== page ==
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Korean J Crit Care Med > Volume 31(4); 2016 > Article
Kawano, Nishida, Togawa, Irie, Hoshino, Matsumoto, and Ishikura: Surveillance of Extended-Spectrum β-Lactamase-producing Enterobacteriaceae Carriage in a Japanese Intensive Care Unit: a Retrospective Analysis

Abstract

Background

The effectiveness of surveillance to identify extended-spectrum beta-lactamase-producing Enterobacteriaceae (ESBL-E) carriers is controversial during a non-outbreak situation. We performed additional stool cultures for ESBL-E among intensive care unit (ICU) patients already under active surveillance by means of sputum and urine cultures. We aimed to assess the efficacy of stool cultures for screening for ESBL-E in a non-outbreak situation.

Methods

We conducted a retrospective cohort study in an ICU. Sputum and urine samples were cultured for ESBL-E surveillance purposes from January to September 2013 (phase 1). Stool cultures were routinely performed in addition from January to September 2014 (phase 2). Antimicrobial use density values and clinical outcomes were investigated and compared between phase 1 and 2.

Results

We identified 512 and 478 patients in phase 1 and phase 2, respectively. ESBL-E were found in the feces of 65 (13.6%) patients in phase 2. The antimicrobial use density values (expressed as defined daily doses per 1,000 bed-days) were not significantly different between the two phases for fluoroquinolones (7 vs. 10, p = 0.376), third-generation cephalosporins (24.2 vs. 29.5, p = 0.724), tazobactam/ piperacillin (44.6 vs. 57.3, p = 0.489), and carbapenems (73 vs. 55.5, p = 0.222). Moreover, there were no significant differences in ICU mortality and length of stay (11.5% vs. 9.8%, p = 0.412, and 9 vs. 10 days, p = 0.28, respectively).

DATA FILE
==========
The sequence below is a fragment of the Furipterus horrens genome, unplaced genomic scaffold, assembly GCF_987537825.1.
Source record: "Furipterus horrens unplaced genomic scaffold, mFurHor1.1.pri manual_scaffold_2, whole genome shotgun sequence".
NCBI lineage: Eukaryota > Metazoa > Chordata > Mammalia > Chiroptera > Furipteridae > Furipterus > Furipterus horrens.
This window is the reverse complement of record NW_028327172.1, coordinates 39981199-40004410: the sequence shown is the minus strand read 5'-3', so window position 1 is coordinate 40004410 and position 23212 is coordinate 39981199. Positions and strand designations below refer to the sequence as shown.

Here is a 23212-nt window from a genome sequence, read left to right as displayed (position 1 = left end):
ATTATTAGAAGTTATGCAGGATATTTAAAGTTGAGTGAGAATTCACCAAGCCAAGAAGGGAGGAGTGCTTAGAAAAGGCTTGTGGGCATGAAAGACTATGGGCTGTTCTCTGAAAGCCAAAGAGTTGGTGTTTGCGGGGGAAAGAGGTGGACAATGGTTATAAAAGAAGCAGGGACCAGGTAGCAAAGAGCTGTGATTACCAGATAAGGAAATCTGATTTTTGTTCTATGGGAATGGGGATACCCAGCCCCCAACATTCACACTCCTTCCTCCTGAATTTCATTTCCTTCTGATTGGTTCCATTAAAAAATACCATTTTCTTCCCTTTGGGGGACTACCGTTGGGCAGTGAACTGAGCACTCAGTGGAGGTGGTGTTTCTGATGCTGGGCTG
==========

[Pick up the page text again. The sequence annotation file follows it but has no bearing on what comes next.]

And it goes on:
Conclusions

Stool culture seemed ineffective in improving the antimicrobial use density of broad-spectrum antimicrobials, clinical outcomes, and ICU length of stay, and is not recommended for surveillance of ESBL-E in a non-outbreak situation.

Introduction

Extended-spectrum beta-lactamase-producing Enterobacteriaceae (ESBL-E) are important because few antibiotics are effective against these pathogens. Moreover, clinical outcomes of patients with ESBL-E infections are poorer, with higher mortality and decreased clinical response rates compared with susceptible Enterobacteriaceae.[1] However, the effectiveness of surveillance for ESBL-E carriage, particularly in the absence of an outbreak, remains controversial. Past studies showed that the effectiveness of surveillance for preventing ESBL-E cross-transmission was limited.[2,3] However, other studies showed prior colonization with an ESBL-E to be a risk factor for subsequent ESBL infections.[4,5] Hence, some hospitals use culture-based methods for active surveillance of antimicrobial drug-resistant gram-negative bacteria to help guiding empiric antibiotic therapy.[6]